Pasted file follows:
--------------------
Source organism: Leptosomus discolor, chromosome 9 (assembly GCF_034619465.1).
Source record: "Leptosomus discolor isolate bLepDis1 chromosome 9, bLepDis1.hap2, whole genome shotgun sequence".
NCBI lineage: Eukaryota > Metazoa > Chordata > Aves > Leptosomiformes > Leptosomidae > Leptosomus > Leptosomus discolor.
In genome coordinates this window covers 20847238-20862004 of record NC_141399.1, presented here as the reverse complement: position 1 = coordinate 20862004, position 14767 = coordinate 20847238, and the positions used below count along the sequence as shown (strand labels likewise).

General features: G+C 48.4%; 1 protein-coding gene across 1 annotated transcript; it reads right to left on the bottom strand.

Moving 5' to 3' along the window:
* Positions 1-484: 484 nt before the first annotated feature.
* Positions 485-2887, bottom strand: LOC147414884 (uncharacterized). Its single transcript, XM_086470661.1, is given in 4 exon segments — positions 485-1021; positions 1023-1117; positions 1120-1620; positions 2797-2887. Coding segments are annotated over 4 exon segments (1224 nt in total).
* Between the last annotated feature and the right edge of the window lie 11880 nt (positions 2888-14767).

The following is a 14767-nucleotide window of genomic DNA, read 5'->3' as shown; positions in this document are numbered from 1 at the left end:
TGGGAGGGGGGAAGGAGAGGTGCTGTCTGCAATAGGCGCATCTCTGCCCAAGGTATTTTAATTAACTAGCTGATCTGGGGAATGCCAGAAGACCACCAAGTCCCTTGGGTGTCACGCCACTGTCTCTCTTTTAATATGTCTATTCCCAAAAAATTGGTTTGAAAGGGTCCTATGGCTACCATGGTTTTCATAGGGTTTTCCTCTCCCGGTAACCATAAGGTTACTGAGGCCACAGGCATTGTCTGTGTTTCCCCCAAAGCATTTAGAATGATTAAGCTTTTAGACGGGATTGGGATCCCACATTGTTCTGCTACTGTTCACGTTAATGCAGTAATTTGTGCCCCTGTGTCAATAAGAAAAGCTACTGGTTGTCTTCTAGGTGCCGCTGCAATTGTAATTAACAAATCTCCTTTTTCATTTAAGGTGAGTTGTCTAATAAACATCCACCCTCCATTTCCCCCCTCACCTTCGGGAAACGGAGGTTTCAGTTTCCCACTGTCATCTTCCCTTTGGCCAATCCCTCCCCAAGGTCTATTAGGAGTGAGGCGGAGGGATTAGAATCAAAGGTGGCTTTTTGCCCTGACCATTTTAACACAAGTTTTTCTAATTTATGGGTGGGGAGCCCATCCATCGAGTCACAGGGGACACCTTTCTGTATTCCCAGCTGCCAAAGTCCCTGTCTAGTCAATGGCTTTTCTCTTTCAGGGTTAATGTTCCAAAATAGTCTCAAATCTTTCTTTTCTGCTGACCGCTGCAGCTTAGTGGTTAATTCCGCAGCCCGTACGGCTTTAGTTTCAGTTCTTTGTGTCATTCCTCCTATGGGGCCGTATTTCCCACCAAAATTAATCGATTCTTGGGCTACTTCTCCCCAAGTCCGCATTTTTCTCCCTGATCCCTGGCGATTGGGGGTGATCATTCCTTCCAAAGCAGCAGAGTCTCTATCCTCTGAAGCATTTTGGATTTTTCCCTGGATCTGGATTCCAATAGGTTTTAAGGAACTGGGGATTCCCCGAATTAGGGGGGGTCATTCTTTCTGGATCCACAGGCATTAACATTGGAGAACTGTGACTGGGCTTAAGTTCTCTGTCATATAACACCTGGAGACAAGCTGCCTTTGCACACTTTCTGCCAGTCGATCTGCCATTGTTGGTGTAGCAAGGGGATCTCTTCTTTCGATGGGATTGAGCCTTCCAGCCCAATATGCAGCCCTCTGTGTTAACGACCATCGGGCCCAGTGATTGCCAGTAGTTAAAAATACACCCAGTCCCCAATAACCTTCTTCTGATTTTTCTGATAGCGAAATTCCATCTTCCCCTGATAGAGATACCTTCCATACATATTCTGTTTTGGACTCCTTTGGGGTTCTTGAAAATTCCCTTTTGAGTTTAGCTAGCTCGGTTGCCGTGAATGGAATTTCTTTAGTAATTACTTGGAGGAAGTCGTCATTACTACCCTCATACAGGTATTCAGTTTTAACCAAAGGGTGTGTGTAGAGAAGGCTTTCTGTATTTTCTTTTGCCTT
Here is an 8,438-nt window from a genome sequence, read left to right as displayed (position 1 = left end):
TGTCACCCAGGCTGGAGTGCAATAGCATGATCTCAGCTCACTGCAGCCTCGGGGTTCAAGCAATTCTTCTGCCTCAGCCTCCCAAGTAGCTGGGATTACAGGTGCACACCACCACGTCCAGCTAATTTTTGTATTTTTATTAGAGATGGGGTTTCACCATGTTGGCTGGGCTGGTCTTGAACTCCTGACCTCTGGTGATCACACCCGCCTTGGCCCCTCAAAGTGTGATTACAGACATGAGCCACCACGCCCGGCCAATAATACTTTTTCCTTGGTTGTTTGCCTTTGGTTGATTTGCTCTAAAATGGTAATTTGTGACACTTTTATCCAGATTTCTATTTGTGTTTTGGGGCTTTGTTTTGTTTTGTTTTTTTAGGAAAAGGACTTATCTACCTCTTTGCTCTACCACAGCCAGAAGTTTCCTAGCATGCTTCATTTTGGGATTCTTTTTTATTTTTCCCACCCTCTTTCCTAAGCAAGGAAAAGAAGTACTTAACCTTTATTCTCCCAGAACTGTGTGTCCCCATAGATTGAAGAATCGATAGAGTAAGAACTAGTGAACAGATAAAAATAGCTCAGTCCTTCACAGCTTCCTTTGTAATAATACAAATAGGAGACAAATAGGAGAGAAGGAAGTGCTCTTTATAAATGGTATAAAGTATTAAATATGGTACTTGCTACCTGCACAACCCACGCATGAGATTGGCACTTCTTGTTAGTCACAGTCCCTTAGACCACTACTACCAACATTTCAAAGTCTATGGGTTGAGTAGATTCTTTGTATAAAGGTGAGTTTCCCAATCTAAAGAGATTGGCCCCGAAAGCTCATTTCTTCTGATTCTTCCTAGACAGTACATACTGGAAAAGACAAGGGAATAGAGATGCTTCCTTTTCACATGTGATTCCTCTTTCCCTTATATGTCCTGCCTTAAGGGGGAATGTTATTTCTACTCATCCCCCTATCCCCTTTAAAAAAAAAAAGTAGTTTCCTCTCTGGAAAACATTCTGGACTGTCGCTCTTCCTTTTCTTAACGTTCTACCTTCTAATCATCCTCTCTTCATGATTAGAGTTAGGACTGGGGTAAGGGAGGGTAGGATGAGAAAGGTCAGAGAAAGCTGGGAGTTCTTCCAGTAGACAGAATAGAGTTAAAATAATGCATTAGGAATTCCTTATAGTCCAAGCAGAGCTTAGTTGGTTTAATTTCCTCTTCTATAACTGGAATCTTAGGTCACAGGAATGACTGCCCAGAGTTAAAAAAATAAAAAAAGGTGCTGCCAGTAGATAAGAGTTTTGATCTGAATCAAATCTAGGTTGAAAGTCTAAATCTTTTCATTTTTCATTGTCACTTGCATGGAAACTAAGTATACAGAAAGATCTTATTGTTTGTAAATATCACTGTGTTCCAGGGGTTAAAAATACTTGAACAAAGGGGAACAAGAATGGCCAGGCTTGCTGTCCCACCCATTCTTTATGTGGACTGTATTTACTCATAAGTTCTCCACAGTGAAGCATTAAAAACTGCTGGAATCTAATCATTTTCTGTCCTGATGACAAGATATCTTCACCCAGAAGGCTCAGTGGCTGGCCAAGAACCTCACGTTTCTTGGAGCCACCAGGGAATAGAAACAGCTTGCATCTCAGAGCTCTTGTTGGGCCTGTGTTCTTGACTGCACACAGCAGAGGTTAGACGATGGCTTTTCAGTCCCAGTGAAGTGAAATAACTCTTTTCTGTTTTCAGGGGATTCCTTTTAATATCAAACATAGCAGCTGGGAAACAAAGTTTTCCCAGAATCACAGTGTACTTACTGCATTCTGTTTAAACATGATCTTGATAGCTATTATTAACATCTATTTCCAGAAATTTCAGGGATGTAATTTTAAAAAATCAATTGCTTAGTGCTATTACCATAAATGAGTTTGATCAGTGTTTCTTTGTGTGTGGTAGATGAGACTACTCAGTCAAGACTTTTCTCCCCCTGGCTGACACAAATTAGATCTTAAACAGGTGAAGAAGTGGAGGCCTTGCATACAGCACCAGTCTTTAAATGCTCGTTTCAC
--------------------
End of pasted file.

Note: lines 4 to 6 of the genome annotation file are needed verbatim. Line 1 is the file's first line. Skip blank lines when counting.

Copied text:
In genome coordinates this window covers 20847238-20862004 of record NC_141399.1, presented here as the reverse complement: position 1 = coordinate 20862004, position 14767 = coordinate 20847238, and the positions used below count along the sequence as shown (strand labels likewise).

General features: G+C 48.4%; 1 protein-coding gene across 1 annotated transcript; it reads right to left on the bottom strand.

Moving 5' to 3' along the window: